The Melting Point of MoS2

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MoS2 is a material in the class of ‘transition metal dichalcogenides’ (TMDCs) with a chemical formula MX2. The crystal structure has a triple plane of S atoms on each side of a hexagonal plane of Mo atoms. The S atoms are joined to the Mo atoms by strong covalent bonds but weak van der Waals forcing. The layers can be separated mechanically to form two-dimensional sheets of MoS2 and are therefore suitable for crystalline electronics applications such as transistors, photovoltaic cells and electrochemical storage devices.

Several potential methods for large-scale MoS2 deposition are being studied including chemical vapour deposition and thermal chemical vapor deposition. These processes are relatively cheap and easy to control.

In thermal chemical vapor deposition, a precursor containing molybdenum and sulfur is heated in a gas to a desired temperature, resulting in the formation of MoS2 films. The temperature and the precursor vapor pressure are controlled to ensure good quality.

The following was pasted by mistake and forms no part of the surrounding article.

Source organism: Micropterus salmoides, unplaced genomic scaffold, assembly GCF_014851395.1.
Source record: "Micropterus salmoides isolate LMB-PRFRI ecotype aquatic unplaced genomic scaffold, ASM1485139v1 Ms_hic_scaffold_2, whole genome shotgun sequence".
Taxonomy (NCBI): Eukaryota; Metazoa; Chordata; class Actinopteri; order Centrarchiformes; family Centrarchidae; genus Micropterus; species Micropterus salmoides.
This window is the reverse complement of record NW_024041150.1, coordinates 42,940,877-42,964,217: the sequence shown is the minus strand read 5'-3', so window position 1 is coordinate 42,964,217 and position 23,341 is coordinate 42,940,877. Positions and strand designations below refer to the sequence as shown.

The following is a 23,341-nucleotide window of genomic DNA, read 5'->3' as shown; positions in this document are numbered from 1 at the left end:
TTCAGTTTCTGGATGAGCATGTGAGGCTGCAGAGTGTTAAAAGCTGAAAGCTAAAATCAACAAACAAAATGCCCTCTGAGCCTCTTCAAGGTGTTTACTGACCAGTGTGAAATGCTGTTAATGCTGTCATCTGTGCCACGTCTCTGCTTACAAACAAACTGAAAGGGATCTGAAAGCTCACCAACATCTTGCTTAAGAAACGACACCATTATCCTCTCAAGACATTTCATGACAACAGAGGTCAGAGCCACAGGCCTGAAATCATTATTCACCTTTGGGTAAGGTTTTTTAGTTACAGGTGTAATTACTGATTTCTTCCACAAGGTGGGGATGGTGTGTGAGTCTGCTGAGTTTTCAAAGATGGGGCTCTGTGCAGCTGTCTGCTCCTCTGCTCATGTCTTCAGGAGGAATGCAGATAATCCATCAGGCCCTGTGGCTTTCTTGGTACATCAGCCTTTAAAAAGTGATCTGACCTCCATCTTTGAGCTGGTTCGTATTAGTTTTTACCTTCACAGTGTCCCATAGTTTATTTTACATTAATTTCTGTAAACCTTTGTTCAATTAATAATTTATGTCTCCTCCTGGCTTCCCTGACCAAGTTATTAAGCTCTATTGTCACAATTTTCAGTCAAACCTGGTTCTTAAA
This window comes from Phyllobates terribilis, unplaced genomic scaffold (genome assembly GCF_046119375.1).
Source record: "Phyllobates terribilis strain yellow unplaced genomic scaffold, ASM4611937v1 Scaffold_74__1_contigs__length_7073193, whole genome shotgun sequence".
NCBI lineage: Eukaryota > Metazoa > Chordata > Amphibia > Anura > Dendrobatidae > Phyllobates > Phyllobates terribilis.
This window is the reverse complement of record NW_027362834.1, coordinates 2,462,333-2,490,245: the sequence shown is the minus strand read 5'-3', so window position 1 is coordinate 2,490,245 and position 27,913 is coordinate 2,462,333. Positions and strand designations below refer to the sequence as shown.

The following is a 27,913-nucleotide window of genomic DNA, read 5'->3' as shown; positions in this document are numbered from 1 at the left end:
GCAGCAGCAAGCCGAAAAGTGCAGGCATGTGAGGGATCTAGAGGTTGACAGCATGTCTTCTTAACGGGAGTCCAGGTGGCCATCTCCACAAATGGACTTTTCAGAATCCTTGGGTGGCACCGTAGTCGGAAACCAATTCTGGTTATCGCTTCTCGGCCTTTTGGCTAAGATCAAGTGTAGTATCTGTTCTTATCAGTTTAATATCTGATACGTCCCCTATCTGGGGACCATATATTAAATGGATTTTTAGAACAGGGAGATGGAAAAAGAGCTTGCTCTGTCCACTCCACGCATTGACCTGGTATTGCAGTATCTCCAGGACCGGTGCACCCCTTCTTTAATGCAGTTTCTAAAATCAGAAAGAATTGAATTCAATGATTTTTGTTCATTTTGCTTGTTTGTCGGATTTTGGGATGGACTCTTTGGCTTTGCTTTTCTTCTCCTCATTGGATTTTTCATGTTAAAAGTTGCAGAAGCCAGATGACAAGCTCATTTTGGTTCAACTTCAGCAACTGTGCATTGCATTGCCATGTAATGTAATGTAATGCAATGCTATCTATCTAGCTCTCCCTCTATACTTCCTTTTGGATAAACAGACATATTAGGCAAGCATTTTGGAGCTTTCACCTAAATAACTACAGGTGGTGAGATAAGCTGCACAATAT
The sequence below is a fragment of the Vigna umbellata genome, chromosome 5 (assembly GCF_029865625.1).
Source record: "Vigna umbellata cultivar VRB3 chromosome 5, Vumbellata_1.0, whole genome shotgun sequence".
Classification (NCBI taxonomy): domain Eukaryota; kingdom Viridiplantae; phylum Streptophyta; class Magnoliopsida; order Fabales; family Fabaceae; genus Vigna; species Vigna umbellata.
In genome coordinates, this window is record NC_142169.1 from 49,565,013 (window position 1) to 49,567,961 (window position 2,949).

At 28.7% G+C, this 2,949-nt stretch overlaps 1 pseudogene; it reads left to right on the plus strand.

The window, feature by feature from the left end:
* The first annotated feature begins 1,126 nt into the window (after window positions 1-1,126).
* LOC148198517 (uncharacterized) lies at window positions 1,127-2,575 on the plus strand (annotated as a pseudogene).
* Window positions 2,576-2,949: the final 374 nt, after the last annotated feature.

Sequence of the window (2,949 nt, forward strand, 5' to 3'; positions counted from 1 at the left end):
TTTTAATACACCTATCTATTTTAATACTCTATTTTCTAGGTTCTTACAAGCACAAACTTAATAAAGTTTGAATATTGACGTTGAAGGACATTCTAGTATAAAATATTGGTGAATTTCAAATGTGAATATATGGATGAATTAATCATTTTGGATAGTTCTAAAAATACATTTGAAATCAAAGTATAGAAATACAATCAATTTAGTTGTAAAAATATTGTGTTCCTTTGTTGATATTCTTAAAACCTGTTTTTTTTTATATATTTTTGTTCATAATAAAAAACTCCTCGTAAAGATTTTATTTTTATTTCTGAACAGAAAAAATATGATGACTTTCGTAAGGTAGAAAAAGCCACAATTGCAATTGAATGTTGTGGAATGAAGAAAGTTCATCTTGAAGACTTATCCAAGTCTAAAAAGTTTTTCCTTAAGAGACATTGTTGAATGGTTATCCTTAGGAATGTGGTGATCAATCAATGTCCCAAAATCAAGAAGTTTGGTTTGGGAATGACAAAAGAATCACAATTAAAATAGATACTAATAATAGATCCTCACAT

The melting point of MoS2 is about 1185 degrees C. This is a very high melting point for the TMDCs which allows for excellent electrical properties and low temperature operation.

It also has a good thermal stability and a high density 4.80 g/cm3 at room temperature. Its low hardness of 1.0 1.5 makes it ideal for machining and 3D printing.

The atomic layers of MoS2 have different electronic and quantum characteristics, which make them interesting for optoelectronics applications. A single MoS2 layer can absorb 10% of incident light with energy above its bandgap, which is 1000-fold higher than that in a bulk crystal. This can be used to generate a brighter and more efficient photoluminescence.

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